photo: Mario de Biasi, Gli italiani si voltano, Milano (The Italians turn around, Milan), 1954 © Archivio Mario de Biasi
In Italy, 1945 was known as ‘year zero’ – it was time for people to start a new life, and with a new style of photography. The New Beginning for Italian Photography: 1945-1965 is on display at the Howard Greenberg Gallery in New York until 10 November.
Through the lens of neorealism, The New Beginning for Italian Photography: 1945-1965 explores how photographers documented daily realities during the two decades after World War II. The exhibition at Howard Greenberg, a collaboration with Admira Photography Studio, is presented in conjunction with NeoRealismo: The New Image in Italy, 1932–1960, which opens in September in two exhibitions at New York University. Also in September, the Metropolitan Museum of Art is featuring a selection of postwar images from their permanent collection. In addition, a new book, NeoRealismo: The New Image in Italy 1932-1960 (Prestel) by Enrica Viganò, with a foreword by Martin Scorsese, will be published.
Associated with cinematic and literary depictions of postwar conditions, photography’s embrace of neorealism illuminated the here and now of a country emerging from ruins, alive with vitality and hope. With print media outlets on the rise, photographers and their reportage played an integral role in picturing the postwar period when 1945, later termed “year zero,” was time for a new beginning. In graphic compositions that master line and shape, the images on view capture fleeting moments that become the seeds of longer imagined narratives. Humanist in nature, the beautifully printed images in the exhibition convey a concern with finding unusual stories in quotidian scenes.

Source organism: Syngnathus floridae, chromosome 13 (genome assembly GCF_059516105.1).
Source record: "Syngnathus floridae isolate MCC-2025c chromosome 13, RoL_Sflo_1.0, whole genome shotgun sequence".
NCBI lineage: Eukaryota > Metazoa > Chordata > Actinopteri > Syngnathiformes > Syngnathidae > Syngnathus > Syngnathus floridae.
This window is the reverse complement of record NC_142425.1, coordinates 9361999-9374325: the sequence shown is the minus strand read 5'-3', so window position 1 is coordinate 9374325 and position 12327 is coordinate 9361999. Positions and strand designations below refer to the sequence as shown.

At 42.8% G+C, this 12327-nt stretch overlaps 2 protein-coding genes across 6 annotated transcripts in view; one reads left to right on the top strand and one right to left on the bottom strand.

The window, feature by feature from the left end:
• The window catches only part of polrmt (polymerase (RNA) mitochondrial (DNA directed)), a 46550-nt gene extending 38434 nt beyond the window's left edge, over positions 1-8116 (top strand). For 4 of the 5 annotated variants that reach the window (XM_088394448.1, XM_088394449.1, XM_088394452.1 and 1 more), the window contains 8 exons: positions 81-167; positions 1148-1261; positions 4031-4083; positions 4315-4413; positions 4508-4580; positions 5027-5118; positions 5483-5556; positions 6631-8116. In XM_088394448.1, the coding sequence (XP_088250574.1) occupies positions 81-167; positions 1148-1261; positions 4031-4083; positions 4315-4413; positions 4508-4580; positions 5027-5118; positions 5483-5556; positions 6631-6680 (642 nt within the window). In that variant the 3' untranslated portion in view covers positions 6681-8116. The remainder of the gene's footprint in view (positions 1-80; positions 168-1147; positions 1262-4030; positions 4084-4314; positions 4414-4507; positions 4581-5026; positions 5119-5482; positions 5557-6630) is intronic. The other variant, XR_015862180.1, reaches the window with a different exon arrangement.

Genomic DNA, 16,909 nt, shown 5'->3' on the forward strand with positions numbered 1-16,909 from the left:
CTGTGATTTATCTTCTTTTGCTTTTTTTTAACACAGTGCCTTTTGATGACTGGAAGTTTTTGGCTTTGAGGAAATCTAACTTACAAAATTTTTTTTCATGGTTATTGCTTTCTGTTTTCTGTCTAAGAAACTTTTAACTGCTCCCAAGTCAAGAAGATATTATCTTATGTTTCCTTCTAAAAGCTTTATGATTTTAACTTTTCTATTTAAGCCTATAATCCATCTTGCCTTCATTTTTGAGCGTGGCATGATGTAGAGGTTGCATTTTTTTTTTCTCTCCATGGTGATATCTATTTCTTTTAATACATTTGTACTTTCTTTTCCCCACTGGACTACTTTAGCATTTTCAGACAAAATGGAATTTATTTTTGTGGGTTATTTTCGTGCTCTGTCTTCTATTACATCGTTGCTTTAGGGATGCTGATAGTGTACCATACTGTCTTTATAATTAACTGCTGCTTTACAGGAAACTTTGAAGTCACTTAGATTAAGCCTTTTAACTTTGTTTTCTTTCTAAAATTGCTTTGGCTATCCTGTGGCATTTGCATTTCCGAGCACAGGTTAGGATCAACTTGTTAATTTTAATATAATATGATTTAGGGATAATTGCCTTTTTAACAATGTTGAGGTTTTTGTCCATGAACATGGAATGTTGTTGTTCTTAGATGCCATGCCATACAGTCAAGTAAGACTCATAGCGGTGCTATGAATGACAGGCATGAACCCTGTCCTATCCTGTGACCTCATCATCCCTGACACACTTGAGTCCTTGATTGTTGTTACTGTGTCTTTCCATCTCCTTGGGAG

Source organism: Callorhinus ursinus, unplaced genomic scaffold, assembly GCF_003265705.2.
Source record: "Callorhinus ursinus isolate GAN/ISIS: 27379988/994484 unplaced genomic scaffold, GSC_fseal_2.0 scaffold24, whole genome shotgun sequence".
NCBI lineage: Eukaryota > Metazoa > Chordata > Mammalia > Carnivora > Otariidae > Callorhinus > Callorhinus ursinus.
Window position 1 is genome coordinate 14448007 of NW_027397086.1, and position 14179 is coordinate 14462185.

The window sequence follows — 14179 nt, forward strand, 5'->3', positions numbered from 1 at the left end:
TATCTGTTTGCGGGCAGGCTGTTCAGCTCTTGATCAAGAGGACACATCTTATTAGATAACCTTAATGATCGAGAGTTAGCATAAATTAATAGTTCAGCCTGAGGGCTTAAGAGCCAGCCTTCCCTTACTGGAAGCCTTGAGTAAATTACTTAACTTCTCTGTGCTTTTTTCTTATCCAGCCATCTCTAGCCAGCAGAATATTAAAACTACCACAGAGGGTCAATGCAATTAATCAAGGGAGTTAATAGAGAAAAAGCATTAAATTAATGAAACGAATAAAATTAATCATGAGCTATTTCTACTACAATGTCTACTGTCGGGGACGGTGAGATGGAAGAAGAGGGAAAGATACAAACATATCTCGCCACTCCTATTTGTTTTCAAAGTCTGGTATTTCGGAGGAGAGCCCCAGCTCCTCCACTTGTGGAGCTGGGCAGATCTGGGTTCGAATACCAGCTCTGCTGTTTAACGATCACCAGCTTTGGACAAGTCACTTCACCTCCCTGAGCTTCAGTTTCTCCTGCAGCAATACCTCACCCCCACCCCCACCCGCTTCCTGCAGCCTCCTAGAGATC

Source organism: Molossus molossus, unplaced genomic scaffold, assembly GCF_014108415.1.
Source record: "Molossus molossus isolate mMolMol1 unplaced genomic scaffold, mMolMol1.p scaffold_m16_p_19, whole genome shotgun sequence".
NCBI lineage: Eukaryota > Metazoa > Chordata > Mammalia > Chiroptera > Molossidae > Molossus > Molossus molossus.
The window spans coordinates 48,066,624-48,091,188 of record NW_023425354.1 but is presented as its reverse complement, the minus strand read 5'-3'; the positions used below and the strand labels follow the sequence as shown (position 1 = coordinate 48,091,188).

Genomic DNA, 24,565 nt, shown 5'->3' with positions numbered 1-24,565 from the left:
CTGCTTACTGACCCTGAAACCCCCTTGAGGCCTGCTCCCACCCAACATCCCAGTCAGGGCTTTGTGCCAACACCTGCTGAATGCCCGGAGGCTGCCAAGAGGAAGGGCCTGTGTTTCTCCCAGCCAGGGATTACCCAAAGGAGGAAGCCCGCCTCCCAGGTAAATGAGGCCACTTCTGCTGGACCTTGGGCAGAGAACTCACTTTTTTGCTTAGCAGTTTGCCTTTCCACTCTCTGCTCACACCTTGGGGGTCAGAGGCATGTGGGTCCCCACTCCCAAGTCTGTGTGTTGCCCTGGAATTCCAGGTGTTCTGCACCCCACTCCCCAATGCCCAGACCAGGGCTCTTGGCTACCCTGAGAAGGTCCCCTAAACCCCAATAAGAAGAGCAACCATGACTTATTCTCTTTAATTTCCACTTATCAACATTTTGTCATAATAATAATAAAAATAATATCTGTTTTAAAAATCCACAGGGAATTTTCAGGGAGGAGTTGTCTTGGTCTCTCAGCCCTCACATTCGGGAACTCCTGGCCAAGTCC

Among the photographers in the exhibition are Carlo Bavagnoli, who photographed in working-class neighborhoods in Rome, and later contributed to Life magazine; Mario de Biasi, who began taking pictures in 1944 with a camera found in the rubble of Nuremberg; Sante Vittorio Malli, who dedicated himself to portraits and landscapes, and established the photo group, Il Naviglio, in 1956; Franco Pinna, who took his first photographs in Rome in 1944, during the arrival of the Allied troops; and Stefano Robino, an artist and designer known for his cultured and elegant style.
Independent curator and journalist Enrica Viganò has spent over a decade researching the phenomenon of Italian neorealism in photography and identifying important works and artists of the period. As she writes in an essay in the new book NeoRealismo: The New Image in Italy 1932-1960, “This period of the country’s rebirth was characterized by an attempt at collective identification, a venture in which photography could play an essential role. The vision of the photographers dealt with genuine people, real landscapes, collective stories that vibrated with skin and soul.”